Earlier this month, Gay revealed he had tested positive in an out-of-competition test he took May 16.
Three people familiar with the case told the AP that Gay had multiple positives this year. One of those people said one positive came at nationals and the U.S. Anti-Doping Agency has notified him of that result.
The people did not want their names used because the doping case against Gay is ongoing and the details have not been made public.
Gay's representatives did not immediately respond to attempts by the AP to reach them.
The sprinter has already surrendered his spot at next month's world championships. If a positive test from nationals is confirmed by his "B'' sample, those results would be vacated, though it's likely they would be anyway because of his May 16 positive.
A first-time offense for doping usually brings with it a two-year ban, though athletes who cooperate with USADA sometimes get reduced penalties.
One person familiar with the case told the AP that multiple positives over a short period of time are a sign of an athlete who wasn't trying to hide anything, but simply didn't know he was taking a banned drug.
Gay is cooperating with USADA.
"The additional positive sample is consistent with him taking responsibility," USADA CEO Travis Tygart said. "He should be commended for that and for removing himself from world championships, which we all should appreciate. The sample was expected, as he works with us for the fair resolution based on the rules, given the fact of his case."
When Gay admitted to the earlier positive in a phone interview nearly two weeks ago, he fought back tears.
"I don't have a sabotage story. I don't have any lies. I don't have anything to say to make this seem like it was a mistake or it was on USADA's hands, someone playing games," he said. "I don't have any of those stories. I basically put my trust in someone and I was let down."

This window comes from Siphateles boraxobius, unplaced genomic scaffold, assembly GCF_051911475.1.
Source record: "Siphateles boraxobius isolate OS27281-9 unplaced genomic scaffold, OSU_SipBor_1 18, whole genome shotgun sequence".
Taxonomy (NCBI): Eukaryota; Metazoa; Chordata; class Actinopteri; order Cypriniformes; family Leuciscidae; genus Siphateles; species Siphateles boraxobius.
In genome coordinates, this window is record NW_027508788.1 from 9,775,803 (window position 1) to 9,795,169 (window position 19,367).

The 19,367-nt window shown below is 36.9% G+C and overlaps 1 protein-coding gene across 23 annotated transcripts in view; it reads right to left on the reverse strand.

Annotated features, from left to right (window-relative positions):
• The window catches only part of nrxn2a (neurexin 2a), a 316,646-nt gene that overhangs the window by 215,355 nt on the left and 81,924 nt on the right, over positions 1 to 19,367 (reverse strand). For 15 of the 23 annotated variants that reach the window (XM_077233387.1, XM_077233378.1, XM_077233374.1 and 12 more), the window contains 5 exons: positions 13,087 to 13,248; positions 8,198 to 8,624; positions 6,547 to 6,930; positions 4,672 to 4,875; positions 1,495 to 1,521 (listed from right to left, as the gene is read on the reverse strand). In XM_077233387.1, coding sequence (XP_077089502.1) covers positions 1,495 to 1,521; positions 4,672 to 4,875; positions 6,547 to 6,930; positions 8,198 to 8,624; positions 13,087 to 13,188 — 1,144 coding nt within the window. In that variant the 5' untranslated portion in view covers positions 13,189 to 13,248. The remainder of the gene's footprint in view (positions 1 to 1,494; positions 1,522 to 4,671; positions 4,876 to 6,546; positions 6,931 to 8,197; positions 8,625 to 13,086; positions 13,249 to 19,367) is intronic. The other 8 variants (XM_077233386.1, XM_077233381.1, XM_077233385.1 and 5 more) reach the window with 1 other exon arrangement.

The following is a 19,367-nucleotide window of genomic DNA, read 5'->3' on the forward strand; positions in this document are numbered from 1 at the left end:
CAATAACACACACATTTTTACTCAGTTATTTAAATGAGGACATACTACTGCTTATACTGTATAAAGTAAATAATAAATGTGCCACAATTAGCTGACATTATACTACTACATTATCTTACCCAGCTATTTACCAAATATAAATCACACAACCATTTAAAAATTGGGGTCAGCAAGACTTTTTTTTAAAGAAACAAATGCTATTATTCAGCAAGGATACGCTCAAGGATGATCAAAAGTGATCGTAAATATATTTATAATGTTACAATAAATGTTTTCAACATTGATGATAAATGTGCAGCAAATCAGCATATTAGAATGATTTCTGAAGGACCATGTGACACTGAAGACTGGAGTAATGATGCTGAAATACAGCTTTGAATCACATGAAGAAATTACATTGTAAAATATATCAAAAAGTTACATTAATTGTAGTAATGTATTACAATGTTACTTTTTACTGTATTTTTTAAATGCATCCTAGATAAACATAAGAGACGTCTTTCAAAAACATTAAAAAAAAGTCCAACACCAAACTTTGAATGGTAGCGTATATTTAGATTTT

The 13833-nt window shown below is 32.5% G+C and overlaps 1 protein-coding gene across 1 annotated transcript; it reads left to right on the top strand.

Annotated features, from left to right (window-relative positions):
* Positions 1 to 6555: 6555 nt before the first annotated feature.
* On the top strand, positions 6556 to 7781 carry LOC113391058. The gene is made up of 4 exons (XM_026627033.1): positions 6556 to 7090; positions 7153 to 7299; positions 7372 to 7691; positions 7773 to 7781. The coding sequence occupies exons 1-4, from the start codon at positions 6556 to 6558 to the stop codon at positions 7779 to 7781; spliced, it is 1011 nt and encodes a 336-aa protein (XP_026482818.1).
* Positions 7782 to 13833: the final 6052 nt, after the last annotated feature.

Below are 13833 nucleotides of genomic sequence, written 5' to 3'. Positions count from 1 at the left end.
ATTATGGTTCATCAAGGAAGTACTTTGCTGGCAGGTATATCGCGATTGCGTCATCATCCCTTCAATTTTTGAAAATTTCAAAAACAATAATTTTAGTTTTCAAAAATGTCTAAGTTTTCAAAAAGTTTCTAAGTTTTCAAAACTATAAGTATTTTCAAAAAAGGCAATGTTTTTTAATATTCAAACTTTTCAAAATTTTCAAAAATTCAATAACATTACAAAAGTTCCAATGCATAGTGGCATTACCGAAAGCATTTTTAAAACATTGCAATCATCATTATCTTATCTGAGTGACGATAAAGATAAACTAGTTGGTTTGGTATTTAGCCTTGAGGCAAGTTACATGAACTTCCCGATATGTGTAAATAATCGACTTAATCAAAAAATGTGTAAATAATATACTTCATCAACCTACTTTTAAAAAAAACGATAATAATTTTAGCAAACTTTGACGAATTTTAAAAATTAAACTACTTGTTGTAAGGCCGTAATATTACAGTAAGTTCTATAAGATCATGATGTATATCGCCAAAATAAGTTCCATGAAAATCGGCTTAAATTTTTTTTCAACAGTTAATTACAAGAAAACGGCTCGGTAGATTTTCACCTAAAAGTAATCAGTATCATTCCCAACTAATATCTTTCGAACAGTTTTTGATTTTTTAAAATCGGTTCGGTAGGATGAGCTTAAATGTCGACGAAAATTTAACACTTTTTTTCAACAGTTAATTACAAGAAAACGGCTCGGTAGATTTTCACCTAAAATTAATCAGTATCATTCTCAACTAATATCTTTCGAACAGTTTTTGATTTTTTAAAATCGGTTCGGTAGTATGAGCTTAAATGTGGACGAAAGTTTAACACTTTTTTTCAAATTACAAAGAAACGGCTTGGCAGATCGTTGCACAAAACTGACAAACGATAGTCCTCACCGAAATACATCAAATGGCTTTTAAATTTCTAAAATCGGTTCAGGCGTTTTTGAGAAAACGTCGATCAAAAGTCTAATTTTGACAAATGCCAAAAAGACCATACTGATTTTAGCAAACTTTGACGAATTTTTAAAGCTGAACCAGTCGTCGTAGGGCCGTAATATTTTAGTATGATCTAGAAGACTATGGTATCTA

Since news of his positive, media reports have linked Gay to Clayton Gibson, an anti-aging doctor based in Atlanta. In an email sent to AP, Gibson would not confirm Gay was among his patients.
Gay has been the most-watched U.S. male sprinter for the past several years and has long sold himself as a clean athlete.
The 30-year-old, who won the world championship in the 100, 200 and 4x100 relay in 2007, took part in USADA's "My Victory" program — in which athletes volunteer for enhanced testing to prove they're clean — and his results never raised red flags.
Until, that is, the out-of-competition test in May. Results came back positive for a banned substance, the identity of which he has not been revealed.
The latest news adds to a slew of negative headlines for track. Jamaican Olympic champion, Veronica Campbell-Brown, tested positive for a banned diuretic at a meet on the island in May.
A month later, Asafa Powell, the former 100-meter world record holder, tested positive for a stimulant at Jamaica's national championships, as did his teammate, Sherone Simpson, a three-time Olympic medalist.
In a recent statement, Powell said he had "retained legal counsel" and couldn't "discuss all the details of the case."
"I look forward to demonstrating to everyone that I am a clean athlete. I always have been, and I always will be," Powell said. "I look forward to donning my country's national (colors) and as I step into the blocks at the starting line I will remain, as always, proud to be Jamaican."
Gay, finally feeling healthy after years of nagging injuries, was among those expected to push Usain Bolt at worlds next month, but instead of racing in Moscow, he'll be resolving his doping case.
Asked on Thursday about the series of doping cases, Bolt said, "definitely, it's going to set us back a little bit."
He insisted he was clean.
"So I'm just going to continue running, using my talent and just trying to improve the sport," he said.